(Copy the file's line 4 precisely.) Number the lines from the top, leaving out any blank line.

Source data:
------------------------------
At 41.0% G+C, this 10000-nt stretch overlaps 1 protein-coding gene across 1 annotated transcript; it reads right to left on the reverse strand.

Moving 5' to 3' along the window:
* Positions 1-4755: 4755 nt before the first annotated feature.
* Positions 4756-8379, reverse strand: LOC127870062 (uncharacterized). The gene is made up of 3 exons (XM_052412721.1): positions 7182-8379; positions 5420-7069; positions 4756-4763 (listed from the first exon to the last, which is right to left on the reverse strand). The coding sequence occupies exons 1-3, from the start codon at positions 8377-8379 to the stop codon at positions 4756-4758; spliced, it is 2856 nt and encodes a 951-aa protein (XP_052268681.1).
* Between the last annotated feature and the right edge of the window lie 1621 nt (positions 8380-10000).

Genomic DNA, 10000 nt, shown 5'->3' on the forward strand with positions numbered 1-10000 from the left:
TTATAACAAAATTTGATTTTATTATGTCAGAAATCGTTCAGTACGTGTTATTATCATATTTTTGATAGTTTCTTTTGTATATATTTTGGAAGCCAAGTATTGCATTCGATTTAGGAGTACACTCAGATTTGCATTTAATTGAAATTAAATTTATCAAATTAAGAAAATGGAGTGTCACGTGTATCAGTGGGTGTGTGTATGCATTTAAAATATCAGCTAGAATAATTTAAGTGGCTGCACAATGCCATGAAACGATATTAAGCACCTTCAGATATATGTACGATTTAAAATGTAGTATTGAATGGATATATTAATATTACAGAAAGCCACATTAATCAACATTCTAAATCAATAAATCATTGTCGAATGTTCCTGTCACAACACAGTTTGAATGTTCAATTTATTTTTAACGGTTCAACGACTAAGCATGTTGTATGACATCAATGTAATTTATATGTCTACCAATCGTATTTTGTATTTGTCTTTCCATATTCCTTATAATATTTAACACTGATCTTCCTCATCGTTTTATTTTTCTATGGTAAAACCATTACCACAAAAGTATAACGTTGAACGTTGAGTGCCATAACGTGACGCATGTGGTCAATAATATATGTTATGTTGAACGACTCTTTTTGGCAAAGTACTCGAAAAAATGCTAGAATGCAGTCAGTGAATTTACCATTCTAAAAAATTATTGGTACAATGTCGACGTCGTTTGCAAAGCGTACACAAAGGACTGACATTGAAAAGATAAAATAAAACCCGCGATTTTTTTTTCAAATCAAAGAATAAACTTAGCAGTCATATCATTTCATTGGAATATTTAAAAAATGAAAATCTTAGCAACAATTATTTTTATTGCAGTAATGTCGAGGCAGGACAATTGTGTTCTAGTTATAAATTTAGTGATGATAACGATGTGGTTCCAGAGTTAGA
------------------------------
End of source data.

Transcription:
* Positions 4756-8379, reverse strand: LOC127870062 (uncharacterized). The gene is made up of 3 exons (XM_052412721.1): positions 7182-8379; positions 5420-7069; positions 4756-4763 (listed from the first exon to the last, which is right to left on the reverse strand). The coding sequence occupies exons 1-3, from the start codon at positions 8377-8379 to the stop codon at positions 4756-4758; spliced, it is 2856 nt and encodes a 951-aa protein (XP_052268681.1).